Su-35s secure air superiority: deciphering the Avdiivka triumph

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In a surprising turn of events, Russia has been unsuccessful in securing air dominance in Ukraine, catching military observers off guard. However, there is evidence to suggest that temporary and localized air superiority was achieved by Russia during the recent assault to seize Avdiivka. This move supported their ground forces in the final moments of the offensive. 

Photo credit: Twitter

This is a significant development, marking the first instance of Russia successfully obtaining air superiority. If Ukraine’s air defense missile stock runs out as predicted in March 2024, there’s a possibility that Russia will replicate Avdiivka’s success. 

The US-based research institute, Institute for the Study of War [ISW], warns that the delay in Western security assistance could potentially limit the Ukrainian air defenses further. 

Contrastingly, the Russian Air Force has had an underwhelming presence in Ukraine since the war’s inception in 2022. Sustaining substantial losses of significant aircraft, they have maintained a status of “air parity,” not superiority. 

The Russian Air Force has endured major losses. Losses include a 40 percent reduction of their Kamov Ka-52 Hokum B attack helicopter fleet compared to pre-war levels. The Mil Mi-35 Hind and Mi-28N Havoc B stores have also been significantly depleted. 

Russia’s Mi-8MTPR-1 HIP electronic warfare helicopters have also experienced a decline of at least 20 percent since the war’s onset. Along with the loss of their two-seater Sukhoi Su-34 Fullback fighter ground-attack aircraft and Su-25 Frogfoot ground-attack aircraft, these figures will be included in the 2024 edition of The Military Balance.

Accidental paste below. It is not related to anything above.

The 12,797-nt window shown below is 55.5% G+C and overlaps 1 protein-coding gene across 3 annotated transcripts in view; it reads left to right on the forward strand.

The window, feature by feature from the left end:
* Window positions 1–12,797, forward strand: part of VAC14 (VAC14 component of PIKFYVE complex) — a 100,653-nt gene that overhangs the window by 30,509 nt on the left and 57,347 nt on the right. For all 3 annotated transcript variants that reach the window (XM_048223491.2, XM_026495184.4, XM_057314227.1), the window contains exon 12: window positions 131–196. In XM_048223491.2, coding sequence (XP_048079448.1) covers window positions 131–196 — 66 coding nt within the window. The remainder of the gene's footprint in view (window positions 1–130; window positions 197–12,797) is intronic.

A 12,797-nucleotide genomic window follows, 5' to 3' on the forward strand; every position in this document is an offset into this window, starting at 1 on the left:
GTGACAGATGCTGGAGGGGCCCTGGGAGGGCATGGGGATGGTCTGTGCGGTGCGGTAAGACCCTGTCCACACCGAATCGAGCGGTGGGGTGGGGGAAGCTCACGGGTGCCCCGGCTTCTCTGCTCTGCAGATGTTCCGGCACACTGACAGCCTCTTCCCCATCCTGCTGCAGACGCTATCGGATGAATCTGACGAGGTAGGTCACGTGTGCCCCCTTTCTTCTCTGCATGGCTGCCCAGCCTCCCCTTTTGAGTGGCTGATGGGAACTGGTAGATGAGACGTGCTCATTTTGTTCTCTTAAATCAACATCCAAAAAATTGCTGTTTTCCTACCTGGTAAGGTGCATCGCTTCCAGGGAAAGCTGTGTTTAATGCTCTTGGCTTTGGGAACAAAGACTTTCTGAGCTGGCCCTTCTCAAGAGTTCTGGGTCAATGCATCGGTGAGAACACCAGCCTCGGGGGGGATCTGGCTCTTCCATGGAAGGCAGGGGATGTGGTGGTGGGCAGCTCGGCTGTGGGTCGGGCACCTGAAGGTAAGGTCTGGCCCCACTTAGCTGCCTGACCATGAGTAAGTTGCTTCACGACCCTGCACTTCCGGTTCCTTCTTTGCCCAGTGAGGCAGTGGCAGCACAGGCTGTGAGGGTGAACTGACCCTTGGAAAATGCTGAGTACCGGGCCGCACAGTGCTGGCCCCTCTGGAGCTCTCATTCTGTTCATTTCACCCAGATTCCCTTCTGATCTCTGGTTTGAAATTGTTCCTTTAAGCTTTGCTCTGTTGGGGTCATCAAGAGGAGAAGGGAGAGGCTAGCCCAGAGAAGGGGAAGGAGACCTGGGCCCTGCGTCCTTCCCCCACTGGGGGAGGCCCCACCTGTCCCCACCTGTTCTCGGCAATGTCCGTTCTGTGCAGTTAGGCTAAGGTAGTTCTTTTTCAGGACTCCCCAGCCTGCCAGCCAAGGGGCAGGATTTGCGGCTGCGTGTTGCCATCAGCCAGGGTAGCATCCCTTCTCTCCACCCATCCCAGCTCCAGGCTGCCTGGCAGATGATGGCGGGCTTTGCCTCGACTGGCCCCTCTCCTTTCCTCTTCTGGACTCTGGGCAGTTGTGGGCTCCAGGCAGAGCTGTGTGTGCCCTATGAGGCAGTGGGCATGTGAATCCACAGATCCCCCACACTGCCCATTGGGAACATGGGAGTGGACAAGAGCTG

Photo credit: UAC

According to Russian Defense Minister Sergei Shoigu, the Russian forces have assumed “full control” of Avdiivka, Donetsk Oblast, as their forces continued their advancement. This suggests that Ukrainian forces may have decided to withdraw from Avdiivka. 

Geographical footage from February 17 shows that Russian forces have penetrated further north of Avdiivka, along the railway line. They have also made their way into the eastern section of the Avdiivka Coke Plant and the industrial area near the Avdiivka quarry. Additional location-specific footage verifies that Russian forces have advanced from the south into central Avdiivka, securing the City Administration and Palace of Culture buildings. 

The ISW’s assessment of the Russian campaign in Avdiivka reveals that usage of glide bombs in the theater has steadily increased since 2023. 

According to a spokesperson for a Ukrainian brigade operating near Avdiivka, Russian forces released 60 KAB glide bombs in one day on February 17. Reports suggest that up to 500 such bombs were launched at Avdiivka in recent days. 

Photo credit: Wikipedia

Capable of reaching distances up to 70 kilometers, glide bombs are now being utilized by Russian forces to execute deep strikes within their territory using tactical aircraft, thus minimizing the loss of fixed and rotary-wing aircraft.